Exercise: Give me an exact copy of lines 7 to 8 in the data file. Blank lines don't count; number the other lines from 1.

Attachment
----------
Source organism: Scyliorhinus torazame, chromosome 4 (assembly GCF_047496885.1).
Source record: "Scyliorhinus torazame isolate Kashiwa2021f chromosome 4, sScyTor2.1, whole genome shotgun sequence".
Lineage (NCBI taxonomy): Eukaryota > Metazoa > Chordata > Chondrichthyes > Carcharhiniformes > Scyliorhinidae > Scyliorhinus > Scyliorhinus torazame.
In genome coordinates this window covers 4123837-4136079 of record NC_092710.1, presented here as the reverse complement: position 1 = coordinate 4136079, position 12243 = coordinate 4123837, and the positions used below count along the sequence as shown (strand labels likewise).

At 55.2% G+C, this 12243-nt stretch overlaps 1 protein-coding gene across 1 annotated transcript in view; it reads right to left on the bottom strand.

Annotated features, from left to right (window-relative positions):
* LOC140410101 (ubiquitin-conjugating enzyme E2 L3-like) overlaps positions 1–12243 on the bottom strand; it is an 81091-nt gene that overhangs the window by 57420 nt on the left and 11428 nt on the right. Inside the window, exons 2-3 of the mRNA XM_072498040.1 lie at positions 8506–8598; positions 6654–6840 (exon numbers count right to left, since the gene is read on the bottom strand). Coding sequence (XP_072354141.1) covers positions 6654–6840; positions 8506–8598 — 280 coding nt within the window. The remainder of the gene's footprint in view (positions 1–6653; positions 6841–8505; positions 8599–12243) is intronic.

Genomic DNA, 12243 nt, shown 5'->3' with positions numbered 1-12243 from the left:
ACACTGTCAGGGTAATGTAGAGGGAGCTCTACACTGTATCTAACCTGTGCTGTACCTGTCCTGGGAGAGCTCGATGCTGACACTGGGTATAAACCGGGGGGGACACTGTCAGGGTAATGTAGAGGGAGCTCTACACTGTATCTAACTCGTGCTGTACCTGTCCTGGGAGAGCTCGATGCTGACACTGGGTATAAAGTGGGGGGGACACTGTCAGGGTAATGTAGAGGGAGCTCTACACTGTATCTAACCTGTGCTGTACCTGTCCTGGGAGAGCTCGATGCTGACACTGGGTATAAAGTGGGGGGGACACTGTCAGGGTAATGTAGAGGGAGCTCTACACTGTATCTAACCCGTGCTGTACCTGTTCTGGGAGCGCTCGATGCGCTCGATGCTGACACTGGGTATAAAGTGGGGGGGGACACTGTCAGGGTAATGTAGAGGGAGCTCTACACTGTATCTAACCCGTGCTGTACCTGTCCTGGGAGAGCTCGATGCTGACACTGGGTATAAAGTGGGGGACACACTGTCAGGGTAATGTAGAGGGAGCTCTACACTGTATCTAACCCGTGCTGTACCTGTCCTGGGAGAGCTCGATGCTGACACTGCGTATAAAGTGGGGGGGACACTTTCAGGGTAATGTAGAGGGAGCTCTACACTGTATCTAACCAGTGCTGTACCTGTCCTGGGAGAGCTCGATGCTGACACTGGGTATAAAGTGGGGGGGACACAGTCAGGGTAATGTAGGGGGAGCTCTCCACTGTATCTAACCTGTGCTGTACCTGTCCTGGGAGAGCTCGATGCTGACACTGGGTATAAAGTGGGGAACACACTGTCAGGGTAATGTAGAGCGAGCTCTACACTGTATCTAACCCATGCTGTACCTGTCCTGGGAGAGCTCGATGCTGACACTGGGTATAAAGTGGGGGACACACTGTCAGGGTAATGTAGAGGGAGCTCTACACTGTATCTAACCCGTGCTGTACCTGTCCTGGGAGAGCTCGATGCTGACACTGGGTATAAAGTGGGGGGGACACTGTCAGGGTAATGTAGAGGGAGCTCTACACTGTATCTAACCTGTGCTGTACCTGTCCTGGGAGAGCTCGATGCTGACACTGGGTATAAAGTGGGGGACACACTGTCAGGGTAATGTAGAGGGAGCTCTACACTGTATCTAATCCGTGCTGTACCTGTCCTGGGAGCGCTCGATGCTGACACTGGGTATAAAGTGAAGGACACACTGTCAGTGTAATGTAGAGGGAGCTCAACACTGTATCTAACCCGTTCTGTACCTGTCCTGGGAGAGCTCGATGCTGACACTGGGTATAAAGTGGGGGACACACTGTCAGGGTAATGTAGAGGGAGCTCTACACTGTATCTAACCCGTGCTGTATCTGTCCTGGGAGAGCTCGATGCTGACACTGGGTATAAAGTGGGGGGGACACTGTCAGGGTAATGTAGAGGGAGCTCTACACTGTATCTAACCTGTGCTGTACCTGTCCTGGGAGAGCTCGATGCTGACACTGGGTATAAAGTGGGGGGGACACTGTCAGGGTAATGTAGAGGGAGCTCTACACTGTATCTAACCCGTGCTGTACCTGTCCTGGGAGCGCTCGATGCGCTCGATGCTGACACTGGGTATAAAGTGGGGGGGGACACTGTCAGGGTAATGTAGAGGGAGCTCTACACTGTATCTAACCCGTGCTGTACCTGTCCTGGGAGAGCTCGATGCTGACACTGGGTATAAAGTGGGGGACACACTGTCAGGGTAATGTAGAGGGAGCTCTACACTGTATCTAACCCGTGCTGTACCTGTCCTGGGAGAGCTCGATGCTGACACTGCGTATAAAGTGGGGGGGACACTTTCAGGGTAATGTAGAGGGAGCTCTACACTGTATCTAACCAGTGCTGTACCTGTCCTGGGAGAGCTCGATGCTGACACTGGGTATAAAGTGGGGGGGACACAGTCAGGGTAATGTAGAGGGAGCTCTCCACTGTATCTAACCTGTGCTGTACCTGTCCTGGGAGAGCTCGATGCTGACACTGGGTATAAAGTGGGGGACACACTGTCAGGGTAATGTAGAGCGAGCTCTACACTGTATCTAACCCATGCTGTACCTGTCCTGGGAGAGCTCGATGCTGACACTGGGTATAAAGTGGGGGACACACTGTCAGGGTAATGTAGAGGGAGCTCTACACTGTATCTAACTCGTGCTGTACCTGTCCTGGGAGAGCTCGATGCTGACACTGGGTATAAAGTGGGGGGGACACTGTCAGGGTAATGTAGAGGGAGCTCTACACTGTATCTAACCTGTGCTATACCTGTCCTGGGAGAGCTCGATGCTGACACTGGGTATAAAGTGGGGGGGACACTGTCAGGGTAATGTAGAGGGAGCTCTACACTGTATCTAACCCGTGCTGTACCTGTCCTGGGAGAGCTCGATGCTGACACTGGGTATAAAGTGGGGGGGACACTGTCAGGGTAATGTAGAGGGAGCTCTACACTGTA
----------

* LOC140410101 (ubiquitin-conjugating enzyme E2 L3-like) overlaps positions 1–12243 on the bottom strand; it is an 81091-nt gene that overhangs the window by 57420 nt on the left and 11428 nt on the right. Inside the window, exons 2-3 of the mRNA XM_072498040.1 lie at positions 8506–8598; positions 6654–6840 (exon numbers count right to left, since the gene is read on the bottom strand). Coding sequence (XP_072354141.1) covers positions 6654–6840; positions 8506–8598 — 280 coding nt within the window. The remainder of the gene's footprint in view (positions 1–6653; positions 6841–8505; positions 8599–12243) is intronic.

Genomic DNA, 12243 nt, shown 5'->3' with positions numbered 1-12243 from the left: